Physics307L F08:People/Muehlmeyer/Oscilloscope

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SJK 14:32, 17 September 2008 (EDT)
14:32, 17 September 2008 (EDT)
This is a very good lab summary, except for the missing uncertainty on the "final values" (which is a big deal for future summaries). It reads well and is a good summary of what you did and links to your primary lab notes.

The digital oscilloscope is a necessary tool in every lab, and as young students of physics, it is very important that we begin understanding this tool not only for use in future labs, but also as a matter of giving our theoretical knowledge of physics the tools necessary to apply such knowledge.

This lab is a practice lab. We will learn our experimental procedure when it comes to safety, online data recording and note taking, and lab summaries.

In the experiment itself we will leanr basic functions of the oscilloscope: triggering, measuring with cursors, measuring with the digital functions, AC Coupling and we will use this data to calculate the fall time of an AC coupling.

The Procedure

I will omit the nuts and bolts of how I learned the basics of oscilloscope use. Those notes can be found in my lab notes

AC Coupling

Capacitive coupling allows us to filter out an AC or DC signal so that we can observe the other. In AC coupling we filter out the DC component. I actually split the signal and put it into two seperate channels to observe the difference between AC And DC signals. In my notes I observed that "Channel 1 gave me a very high resolution plot of the AC "ripple" that permeates the DC signal. This AC ripple is the noise in the DC channel. Channel 2 on the other hand shows me the DC current to a much less resolution, I cannot see the ripples to such an intense degree."

I successfully "coupled out" the AC signal from the DC signal.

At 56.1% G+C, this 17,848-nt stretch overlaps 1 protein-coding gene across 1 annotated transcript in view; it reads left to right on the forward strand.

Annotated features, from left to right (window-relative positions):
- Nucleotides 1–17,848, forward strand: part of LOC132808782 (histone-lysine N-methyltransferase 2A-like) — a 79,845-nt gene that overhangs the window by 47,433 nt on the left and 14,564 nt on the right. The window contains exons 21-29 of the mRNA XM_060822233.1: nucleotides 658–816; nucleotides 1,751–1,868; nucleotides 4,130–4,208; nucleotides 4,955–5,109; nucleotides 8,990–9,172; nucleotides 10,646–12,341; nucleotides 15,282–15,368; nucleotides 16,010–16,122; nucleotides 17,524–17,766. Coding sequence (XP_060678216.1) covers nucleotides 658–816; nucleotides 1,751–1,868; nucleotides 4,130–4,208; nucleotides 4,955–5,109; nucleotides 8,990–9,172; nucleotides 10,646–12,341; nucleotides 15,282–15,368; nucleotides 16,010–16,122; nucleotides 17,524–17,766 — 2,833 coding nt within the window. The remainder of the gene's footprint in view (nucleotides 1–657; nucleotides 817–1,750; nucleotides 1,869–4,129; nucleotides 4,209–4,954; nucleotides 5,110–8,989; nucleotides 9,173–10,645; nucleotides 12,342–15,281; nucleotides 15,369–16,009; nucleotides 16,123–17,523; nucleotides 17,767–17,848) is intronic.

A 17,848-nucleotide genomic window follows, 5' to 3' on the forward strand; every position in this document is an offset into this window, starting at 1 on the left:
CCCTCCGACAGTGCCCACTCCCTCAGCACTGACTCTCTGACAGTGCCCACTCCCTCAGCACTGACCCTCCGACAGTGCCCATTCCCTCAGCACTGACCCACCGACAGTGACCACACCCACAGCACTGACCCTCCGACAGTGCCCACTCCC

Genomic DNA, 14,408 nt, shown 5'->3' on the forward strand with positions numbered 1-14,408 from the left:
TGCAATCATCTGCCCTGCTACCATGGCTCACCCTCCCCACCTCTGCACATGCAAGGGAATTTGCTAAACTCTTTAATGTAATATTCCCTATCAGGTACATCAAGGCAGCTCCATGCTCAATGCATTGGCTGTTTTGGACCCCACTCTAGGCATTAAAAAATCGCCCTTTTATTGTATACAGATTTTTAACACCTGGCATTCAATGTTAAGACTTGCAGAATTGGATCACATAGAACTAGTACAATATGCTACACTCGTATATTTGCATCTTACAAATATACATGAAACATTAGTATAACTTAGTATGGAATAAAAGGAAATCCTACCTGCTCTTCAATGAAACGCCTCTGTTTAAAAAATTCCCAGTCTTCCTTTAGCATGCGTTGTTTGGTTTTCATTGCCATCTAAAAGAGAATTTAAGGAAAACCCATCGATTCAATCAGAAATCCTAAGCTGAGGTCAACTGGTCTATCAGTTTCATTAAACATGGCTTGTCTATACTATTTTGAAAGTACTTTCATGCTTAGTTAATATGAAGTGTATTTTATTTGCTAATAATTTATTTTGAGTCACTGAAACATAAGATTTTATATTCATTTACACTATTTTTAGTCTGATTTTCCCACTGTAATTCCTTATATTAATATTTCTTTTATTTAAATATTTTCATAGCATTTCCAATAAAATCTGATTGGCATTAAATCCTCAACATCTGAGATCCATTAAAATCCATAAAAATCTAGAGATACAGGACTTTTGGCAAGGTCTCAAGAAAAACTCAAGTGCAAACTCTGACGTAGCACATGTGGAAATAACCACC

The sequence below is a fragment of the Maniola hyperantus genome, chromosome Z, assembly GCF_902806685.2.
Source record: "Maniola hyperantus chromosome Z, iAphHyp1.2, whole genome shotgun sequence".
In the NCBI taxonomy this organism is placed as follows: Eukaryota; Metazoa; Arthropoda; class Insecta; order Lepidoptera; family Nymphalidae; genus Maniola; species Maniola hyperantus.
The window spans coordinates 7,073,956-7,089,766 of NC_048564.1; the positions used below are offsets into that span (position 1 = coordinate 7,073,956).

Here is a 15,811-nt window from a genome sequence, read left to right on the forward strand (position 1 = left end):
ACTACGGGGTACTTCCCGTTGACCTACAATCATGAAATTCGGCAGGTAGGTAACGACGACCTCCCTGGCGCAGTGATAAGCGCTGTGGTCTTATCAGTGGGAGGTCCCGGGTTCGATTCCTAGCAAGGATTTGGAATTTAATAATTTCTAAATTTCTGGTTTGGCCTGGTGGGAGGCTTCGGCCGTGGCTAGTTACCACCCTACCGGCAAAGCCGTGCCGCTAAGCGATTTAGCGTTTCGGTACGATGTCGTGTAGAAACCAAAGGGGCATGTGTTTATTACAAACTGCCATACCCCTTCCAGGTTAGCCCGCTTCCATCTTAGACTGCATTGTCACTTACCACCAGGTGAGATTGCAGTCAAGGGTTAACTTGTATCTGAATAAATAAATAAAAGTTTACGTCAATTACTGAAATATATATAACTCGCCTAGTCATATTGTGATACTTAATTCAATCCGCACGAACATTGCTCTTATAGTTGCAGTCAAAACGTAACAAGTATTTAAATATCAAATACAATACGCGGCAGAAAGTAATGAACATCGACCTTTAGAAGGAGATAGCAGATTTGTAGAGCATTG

Measuring the Fall Time

We took two approaches to measuring the fall time of our AC coupled square wave: 1) We used the cursors and measured by eye. 2) We used the fall time function on the oscilloscope.

Using the cursors is a bit in accurate, especially since one must estimate the point at which the decaying wave falls to 10% of its original value. Using the cursors I measured my fall time to be 39 ms.

SJK 14:29, 17 September 2008 (EDT)
14:29, 17 September 2008 (EDT)
I think in most cases, the cursor measurements were either in-line with the "measure" function, or were actually more reliable. So probably in your case there was some problem with your cursor method that we didn't notice at the time.

The fall time function on the oscilloscope measure the fall time of my wave to be 44 ms. My cursor measurement then was 89% of the "true value" measured by the oscillscope. Error: 11%

Data Summary:

  • Fall time (cursor)=39 ms
  • Fall Time (measure)=44 ms
SJK 14:31, 17 September 2008 (EDT)
14:31, 17 September 2008 (EDT)
In all of your lab summaries, you will need to present final results with uncertainty, which is missing from these two values. You do discuss "error" above, as the relative difference between the two values, but that is different than the uncertainty of each individual value. You'll be learning a lot about this in the coming weeks!

In Summary:

  • I learned the basics of oscilloscope use.
  • I learned to save my lab notebook often.
  • I learned a bit more about the difference between AC and DC current.
  • I obtained data for the fall time.
  • I learned the experimental procedure we will use from this point on.

In the future:

I think this was a great introduction to Junior lab.